The meeting with Mr Bailey, who was accompanied by Will Dowson, Bank of England agent for Scotland, took place at Crichton Central, an 85-acre park, Crichton’s new coworking space and home to S5G Connect Hub at Scotland 5G Center in Dumfries. .
The Bank of England boss met Dr Ian Macmillan, Gwilym Gibbons and Rachel Cowper from the Crichton Trust and Julie Snell, Paul Coffey and Andy Todman from the Scotland 5G Centre, who says it is the national hub for accelerating deployment and adoption of 5G.
They discussed the role technology plays in improving the impact rural communities can have on the wider economy, and Scotland 5G Center and the University of Glasgow showcased the potential of 5G with on-site robot demonstrations from Crichton Central’s 5G testbed.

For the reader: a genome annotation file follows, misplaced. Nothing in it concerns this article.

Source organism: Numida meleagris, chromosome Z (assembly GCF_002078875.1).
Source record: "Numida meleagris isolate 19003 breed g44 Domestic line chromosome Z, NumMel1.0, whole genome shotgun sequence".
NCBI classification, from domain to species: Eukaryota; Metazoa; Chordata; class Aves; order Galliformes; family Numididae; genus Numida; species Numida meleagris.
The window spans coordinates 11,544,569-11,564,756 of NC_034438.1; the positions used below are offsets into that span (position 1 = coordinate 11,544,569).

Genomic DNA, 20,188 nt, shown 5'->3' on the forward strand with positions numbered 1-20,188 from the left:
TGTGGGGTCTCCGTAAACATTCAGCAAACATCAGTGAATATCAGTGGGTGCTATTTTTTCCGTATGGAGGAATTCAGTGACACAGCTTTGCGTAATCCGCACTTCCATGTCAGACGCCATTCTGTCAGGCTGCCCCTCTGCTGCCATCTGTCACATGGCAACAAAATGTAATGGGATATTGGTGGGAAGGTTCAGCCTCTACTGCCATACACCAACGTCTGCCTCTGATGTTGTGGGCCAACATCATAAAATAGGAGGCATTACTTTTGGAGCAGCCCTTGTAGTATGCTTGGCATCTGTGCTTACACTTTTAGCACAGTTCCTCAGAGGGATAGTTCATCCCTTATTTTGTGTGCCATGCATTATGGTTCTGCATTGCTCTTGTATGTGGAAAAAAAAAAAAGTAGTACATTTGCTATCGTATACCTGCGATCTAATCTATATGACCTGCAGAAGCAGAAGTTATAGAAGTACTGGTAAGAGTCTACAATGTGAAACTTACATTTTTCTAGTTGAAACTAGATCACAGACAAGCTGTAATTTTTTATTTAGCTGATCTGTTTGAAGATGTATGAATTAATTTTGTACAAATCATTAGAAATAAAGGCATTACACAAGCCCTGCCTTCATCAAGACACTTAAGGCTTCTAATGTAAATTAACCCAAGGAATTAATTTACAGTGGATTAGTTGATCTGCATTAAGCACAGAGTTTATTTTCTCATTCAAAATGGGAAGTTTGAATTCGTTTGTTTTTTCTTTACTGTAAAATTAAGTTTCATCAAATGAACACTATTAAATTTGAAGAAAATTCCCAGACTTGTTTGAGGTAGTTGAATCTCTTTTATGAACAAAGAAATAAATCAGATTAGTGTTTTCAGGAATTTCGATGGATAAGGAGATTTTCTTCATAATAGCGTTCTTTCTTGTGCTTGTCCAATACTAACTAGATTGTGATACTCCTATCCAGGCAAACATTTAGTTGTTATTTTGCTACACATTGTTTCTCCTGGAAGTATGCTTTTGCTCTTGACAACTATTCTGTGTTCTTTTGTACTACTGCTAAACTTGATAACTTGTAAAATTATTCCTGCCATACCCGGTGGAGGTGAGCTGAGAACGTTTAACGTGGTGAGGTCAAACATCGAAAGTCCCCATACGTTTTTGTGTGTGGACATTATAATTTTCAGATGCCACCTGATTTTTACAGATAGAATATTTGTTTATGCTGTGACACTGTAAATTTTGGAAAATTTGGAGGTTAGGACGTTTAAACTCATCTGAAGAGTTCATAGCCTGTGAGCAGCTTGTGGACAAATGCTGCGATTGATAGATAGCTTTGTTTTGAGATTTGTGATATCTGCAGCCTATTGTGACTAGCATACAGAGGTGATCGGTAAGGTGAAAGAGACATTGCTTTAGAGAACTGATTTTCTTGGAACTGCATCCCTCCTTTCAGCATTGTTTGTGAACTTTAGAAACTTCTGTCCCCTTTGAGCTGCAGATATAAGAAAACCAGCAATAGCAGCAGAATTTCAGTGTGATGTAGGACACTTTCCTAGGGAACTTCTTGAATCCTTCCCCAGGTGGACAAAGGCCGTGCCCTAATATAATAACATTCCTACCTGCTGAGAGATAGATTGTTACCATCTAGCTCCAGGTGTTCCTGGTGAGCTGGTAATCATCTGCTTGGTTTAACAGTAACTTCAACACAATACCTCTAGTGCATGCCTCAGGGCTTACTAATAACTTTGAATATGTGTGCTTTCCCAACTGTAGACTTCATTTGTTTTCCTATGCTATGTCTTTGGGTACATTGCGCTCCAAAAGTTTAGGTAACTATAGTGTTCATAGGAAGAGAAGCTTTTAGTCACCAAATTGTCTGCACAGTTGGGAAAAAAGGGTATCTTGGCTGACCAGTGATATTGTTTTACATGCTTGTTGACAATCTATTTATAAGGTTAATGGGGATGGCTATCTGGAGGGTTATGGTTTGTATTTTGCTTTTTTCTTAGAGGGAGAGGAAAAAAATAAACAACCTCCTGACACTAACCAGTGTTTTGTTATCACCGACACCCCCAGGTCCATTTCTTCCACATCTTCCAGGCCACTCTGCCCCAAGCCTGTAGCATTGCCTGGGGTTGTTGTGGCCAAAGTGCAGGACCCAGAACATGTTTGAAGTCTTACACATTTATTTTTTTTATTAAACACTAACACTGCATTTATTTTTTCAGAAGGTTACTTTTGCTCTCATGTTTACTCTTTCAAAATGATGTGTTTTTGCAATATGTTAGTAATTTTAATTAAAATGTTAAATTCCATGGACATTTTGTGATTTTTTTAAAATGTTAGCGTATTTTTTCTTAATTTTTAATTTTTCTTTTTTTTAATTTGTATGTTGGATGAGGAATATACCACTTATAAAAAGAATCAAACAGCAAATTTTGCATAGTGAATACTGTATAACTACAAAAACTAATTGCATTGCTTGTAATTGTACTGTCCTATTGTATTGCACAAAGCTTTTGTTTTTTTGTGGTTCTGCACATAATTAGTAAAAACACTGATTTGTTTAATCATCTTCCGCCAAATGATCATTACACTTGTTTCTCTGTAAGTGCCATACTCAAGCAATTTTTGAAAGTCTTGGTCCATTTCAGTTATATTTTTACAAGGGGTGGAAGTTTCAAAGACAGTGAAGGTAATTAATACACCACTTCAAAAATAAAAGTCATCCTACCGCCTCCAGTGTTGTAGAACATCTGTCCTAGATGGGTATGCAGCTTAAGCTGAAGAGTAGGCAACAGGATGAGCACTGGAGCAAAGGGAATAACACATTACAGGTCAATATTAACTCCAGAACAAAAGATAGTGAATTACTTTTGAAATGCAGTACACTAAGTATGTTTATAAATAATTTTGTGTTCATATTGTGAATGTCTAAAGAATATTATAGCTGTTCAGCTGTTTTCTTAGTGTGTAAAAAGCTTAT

Mr Bailey said: “I have been delighted to see some innovative uses of 5G technology being developed in hubs like Dumfries. Potential improvements in the way we live and work should have positive effects on businesses and households, especially in rural sectors of the economy.
Crichton Trust chief executive Gwilym Gibbons said the visit “was a great opportunity for us to showcase our ambitions for The Crichton and the South of Scotland, but more importantly to demonstrate the potential of rural innovation to generate technological solutions to major challenges. we face”.
He added: “Thanks to our partnerships and the 5G test bed we have here, we are at the forefront of innovation when it comes to finding solutions to modern societal challenges and we are delighted to potential impact of our work.”
“Importantly, advanced connectivity allows choice. People will have access to a work environment, regardless of their location… This is of huge benefit, not only on a personal level, but also for the economy, as we reduce the impact such as the Covid -19 pandemic and rebuild a sustainable economy.”